All the regulars and old participants who still play would have turned out to play one more time.
It didn’t work out that way for the longest-running amateur golf tournament in the area. Only 15 showed up in the regular division (there were 41 in the senior division). The low participation among the younger set is the main reason the tournament was discontinued, so the low numbers were fitting in a sad way.
At least the winner of
the regular division, Jeff Pope, appreciated what
the tournament meant back in the days when it was known as the “Masters of the amateur golf.”
In addition to the lack of interest among younger players, another reason for the low numbers last weekend was scheduling. There were two other events in town, and some players who normally play in the Golf Capital chose to play elsewhere instead of honoring the final year of this one.
Linda Uhl, whose husband, Gordon Uhl, started the tournament in 1964, was there until the end. She worked 49 of the Golf Capitals and kept it going after Gordon died in 1993.
If she was disappointed by the turnout, Uhl didn’t show it as she checked scorecards Saturday and Sunday. Mainly, she thanked those who did play and asked them how many times they had played in the tournament.
“Everything has a beginning and an end,” she said after her son, Alan, took down the final name from the scoreboard.
When it was announced that this would be the last Golf Capital, I floated the idea of having a flight for former champions. It didn’t happen, and not many signed up anyway.
One who did was Ron Schroder, who won the regular division in 1987. He completed the circle by winning the senior division last weekend in his first event as a 50-year-old.
“That’s a shame they’re going to stop doing it,” Schroder said of the tournament. “This was always one of the funnest ones.”
Two-time Golf Capital champion Doug Hathaway is a regular on the Regions Bank Amateur Series and wasn’t going to miss this one. The 57-year-old was 22 when he won his first Golf Capital in 1977. Hathaway, who also won in 1990, said he believes he played in 38 of the 50 events.
Hathaway recalled the glory days of the tournament when it was held at Goshen Plantation from 1970-97. The day invitations went out in the mail, golfers rushed to send them back for fear of ending up on the waiting list.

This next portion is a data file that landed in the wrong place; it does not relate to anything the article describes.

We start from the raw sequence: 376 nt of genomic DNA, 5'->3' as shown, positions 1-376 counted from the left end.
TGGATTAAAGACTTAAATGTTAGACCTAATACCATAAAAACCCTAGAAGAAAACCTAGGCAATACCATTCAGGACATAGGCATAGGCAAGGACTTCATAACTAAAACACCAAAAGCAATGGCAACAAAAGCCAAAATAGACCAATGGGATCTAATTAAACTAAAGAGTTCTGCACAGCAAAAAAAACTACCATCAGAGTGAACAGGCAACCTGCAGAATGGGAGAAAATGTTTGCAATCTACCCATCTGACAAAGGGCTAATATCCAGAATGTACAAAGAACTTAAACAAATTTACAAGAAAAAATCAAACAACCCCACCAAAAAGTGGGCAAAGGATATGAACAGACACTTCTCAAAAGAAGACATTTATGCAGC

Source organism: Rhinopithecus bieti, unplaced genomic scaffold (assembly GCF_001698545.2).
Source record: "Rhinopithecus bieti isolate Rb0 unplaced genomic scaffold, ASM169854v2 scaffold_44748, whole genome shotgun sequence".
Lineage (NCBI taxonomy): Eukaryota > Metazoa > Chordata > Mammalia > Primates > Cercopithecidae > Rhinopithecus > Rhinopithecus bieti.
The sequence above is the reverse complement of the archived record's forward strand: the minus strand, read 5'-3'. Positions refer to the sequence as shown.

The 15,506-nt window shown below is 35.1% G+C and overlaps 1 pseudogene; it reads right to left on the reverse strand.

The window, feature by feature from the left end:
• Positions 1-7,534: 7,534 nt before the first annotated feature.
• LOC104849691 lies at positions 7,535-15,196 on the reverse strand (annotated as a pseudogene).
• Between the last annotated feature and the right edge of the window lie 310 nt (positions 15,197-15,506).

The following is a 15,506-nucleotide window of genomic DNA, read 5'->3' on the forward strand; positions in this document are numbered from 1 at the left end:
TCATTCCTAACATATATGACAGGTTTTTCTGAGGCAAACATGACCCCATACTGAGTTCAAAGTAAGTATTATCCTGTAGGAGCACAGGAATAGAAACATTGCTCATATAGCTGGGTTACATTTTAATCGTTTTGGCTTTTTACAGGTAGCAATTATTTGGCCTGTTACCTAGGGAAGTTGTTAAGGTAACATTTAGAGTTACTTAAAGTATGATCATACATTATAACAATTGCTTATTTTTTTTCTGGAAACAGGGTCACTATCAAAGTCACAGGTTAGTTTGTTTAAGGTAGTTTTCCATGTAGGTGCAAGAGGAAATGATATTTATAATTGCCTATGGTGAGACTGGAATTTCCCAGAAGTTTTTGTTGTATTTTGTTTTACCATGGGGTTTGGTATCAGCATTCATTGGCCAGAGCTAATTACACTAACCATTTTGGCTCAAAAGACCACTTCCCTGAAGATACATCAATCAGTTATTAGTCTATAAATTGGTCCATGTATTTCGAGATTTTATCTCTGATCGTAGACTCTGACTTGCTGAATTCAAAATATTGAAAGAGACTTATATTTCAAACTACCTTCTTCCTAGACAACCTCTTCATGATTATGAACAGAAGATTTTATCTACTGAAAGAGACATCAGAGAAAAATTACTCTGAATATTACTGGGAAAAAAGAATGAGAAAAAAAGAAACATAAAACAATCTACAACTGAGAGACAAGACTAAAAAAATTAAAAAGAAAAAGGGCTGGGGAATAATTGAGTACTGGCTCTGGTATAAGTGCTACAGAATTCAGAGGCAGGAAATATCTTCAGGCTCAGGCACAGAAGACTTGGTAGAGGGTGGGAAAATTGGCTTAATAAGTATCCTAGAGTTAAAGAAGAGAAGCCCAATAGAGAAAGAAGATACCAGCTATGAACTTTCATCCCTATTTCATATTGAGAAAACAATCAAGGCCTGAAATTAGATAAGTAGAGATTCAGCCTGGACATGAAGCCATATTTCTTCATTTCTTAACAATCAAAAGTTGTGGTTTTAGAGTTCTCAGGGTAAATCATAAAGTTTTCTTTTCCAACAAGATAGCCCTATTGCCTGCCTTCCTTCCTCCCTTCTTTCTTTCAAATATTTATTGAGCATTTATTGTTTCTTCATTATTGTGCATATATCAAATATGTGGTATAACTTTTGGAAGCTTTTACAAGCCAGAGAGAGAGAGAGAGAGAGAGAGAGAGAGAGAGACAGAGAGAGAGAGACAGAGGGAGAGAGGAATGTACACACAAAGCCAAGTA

One year, five-time Golf Capital champion Allen Doyle, who lived in Augusta when he was stationed at Fort Gordon, sent his invitation in late. Doyle, who would go on to win four senior majors, including two U.S. Senior Opens, didn’t get to play.
Back in those days at Goshen, there were steak and shrimp dinners after the first round for the players and their guest.
“Boy, were those some good shrimp,” Hathaway said while sitting in the Mount Vintage grillroom after his round Sunday. “We could sit here and tell stories all day long. It’s sad; it’s been a good tournament for 50 years. Linda has put a lot into this tournament.”
“I hate to see it go,” said Mike Jackson, who is in his 60s and first played in the tournament when he was 16 years old. “I knew Gordon really well, and Linda. He was a great guy. He did a lot for golf. It’s like the end of an era.”
There might be a Golf Capital in 2014, but it would be in name only.
Richard Felder, who has helped Uhl run the tournament since her husband died, might bring it back at Mount Vintage as a senior and super senior (65 and over) tournament.
Uhl said she will let him use the name, so Felder is thinking of calling it the Golf Capital Senior Invitational. The seniors-only event won’t have the popular team format that the original Golf Capital had, where players were paired in teams after the first round. That gave them a chance to win as an individual and as a team.
Uhl said if Felder needs assistance running it, she would help him.
“Richard will do another tournament and probably use the name Golf Capital, but it won’t be the same tournament,” she said, her voice cracking.
No, it won’t.